static constexpr size_t HEIGHT = Y;

instance data

The elements are stored in an array. We want to allocate it from heap, as it's likely too big for stack, so we use a smart pointer to release it when the object is destroyed.

    using array_type = std::array<T,X*Y>;
    std::unique_ptr<array_type> p = std::make_unique<array_type>();

A couple of convenience methods to access specific elements (you might choose to make value() public if you want):

    static constexpr size_t index(size_t x, size_t y) { return y*X + x; }
    T& value(size_t x, size_t y) { return (*p)[index(x,y)]; };
    const T& value(size_t x, size_t y) const { return (*p)[index(x,y)]; };

constructors, destructor and assignment operators

public:

    // default constructor - creates a zero matrix (identity for addition)
    matrix()
    {
        p->fill({});
    }
    // copy constructor
    matrix(const matrix<T,X,Y>& other)
    {
        *p = *other.p;
    }
    // move constructor
    matrix(matrix<T,X,Y>&& other)
        : p(std::move(other.p))
    {
    }

    ~matrix() = default;

    // copy assignment
    matrix& operator=(const matrix& other)
    {
        *p = *other.p;
        return *this;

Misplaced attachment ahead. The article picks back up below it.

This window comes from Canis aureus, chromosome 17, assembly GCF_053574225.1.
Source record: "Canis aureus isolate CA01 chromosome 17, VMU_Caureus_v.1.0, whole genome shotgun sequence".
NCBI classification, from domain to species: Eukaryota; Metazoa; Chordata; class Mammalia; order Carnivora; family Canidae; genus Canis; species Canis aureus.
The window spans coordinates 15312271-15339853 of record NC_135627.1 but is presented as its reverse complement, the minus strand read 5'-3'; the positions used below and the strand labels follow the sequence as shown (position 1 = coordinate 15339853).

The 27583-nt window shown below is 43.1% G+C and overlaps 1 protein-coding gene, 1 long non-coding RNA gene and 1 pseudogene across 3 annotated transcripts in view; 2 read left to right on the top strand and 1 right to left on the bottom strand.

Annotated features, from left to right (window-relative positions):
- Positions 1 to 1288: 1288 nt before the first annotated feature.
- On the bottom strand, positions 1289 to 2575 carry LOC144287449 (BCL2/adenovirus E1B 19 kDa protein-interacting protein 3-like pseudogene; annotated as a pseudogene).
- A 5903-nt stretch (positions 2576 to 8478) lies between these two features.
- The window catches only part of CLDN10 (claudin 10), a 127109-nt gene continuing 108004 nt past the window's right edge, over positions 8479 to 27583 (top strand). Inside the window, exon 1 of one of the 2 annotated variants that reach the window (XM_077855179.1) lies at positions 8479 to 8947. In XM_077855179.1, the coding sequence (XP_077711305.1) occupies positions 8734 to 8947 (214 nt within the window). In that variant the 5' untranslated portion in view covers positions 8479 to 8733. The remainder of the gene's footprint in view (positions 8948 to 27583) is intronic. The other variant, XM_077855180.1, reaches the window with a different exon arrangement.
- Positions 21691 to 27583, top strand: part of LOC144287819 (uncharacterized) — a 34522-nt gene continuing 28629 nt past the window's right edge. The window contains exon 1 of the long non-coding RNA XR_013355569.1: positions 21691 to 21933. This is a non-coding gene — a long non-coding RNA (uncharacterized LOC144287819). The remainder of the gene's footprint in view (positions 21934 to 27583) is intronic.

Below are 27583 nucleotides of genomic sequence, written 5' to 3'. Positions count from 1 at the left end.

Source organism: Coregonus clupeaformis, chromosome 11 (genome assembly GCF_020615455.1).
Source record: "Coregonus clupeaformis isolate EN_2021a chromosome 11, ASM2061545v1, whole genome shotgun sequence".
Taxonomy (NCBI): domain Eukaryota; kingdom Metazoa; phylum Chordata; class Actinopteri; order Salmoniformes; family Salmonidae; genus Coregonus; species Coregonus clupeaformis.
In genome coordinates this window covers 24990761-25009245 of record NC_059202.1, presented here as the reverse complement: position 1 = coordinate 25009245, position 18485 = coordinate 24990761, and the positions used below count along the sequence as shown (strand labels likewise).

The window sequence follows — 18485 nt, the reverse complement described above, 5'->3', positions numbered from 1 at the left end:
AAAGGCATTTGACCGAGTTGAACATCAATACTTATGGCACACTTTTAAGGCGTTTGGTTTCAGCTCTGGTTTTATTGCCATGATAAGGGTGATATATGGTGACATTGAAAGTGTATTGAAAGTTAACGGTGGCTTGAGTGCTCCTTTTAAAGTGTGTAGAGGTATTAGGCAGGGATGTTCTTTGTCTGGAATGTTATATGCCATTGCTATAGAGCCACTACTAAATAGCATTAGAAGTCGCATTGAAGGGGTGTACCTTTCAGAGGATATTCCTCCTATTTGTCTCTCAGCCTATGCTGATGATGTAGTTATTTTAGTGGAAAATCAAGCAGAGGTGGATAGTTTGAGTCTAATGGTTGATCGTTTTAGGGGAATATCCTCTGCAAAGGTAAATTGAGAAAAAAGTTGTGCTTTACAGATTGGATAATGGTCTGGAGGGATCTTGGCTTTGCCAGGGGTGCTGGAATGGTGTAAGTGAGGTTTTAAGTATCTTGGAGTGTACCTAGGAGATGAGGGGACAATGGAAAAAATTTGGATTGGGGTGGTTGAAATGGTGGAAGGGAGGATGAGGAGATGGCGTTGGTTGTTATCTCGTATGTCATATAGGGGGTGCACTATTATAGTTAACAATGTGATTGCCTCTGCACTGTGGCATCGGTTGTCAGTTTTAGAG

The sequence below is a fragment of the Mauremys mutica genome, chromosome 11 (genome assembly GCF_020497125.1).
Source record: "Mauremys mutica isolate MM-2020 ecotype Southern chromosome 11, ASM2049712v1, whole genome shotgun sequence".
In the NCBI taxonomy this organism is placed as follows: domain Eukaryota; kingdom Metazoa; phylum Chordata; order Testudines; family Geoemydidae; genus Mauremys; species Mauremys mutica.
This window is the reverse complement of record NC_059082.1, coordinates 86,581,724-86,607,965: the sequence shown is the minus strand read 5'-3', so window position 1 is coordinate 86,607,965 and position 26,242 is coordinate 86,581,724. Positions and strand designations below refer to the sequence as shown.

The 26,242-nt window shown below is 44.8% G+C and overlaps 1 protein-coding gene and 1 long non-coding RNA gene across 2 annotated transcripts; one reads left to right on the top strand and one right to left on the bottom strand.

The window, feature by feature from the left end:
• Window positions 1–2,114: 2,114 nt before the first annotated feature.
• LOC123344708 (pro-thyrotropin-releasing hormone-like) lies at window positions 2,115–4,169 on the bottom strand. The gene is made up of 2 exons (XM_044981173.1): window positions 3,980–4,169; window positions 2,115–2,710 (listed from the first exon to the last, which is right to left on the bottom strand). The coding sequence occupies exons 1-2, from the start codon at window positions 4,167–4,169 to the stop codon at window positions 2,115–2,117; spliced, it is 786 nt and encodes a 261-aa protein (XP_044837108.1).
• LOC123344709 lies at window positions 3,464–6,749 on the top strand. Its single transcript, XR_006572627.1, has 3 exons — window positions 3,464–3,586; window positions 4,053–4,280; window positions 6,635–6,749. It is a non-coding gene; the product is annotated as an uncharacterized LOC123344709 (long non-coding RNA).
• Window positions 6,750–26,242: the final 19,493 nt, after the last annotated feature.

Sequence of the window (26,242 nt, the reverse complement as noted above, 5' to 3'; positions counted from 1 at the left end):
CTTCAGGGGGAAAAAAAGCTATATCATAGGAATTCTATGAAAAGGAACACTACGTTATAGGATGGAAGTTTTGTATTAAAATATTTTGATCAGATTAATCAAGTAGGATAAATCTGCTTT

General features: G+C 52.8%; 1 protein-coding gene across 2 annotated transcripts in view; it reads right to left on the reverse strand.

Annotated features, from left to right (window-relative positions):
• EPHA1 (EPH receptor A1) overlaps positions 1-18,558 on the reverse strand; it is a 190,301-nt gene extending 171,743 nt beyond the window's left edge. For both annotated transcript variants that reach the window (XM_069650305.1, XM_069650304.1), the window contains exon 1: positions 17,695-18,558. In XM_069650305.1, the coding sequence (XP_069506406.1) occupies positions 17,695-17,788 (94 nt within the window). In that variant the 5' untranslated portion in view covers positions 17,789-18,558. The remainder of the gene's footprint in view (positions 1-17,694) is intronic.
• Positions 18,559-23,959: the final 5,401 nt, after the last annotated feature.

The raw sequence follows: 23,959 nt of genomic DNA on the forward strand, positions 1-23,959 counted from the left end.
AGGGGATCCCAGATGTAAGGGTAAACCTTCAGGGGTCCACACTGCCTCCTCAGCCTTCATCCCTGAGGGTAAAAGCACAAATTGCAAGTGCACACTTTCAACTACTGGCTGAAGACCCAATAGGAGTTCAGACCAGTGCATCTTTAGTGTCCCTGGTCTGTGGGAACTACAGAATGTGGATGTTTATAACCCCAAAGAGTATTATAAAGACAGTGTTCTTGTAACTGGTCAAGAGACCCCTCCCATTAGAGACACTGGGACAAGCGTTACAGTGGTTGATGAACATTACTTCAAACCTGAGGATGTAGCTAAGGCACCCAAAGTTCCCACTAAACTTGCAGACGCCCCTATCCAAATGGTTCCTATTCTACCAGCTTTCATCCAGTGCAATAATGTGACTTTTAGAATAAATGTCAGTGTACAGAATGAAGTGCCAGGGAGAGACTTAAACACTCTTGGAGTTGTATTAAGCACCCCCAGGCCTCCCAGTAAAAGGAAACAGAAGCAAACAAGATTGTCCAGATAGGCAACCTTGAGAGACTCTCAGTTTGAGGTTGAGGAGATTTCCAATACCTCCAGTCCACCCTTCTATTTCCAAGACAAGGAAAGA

}
    // move assignment
    matrix& operator=(matrix&& other)
    {
        std::swap(p, other.p);
        return *this;
    }

factory methods

A utility to produce an identity matrix; you might think of others to add to this:

    static matrix identity()
        requires(X == Y)
    {
        matrix m;
        for (size_t i = 0;  i < X;  ++i)
            m.value(i,i) = 1;
        return m;
    }

equality and inequality operators

    bool operator==(const matrix& other) const
    {
        return *p == *other.p;
    }

    bool operator!=(const matrix& other) const
    {
        return *p != *other.p;
    }

simple operators

Element-wise multiplication (division is left as an exercise for the reader):

    matrix& operator*=(T t) {
        for (auto& v: *p)
            v *= t;
        return *this;
    }

You'll probably want an element-wise addition operator for a matrix of the same element type and dimensions; I'll leave that as an exercise, too.

matrix multiplication

We use the template arguments to verify at compile time that the dimensions and element types are compatible:

    template<typename T2, size_t Z>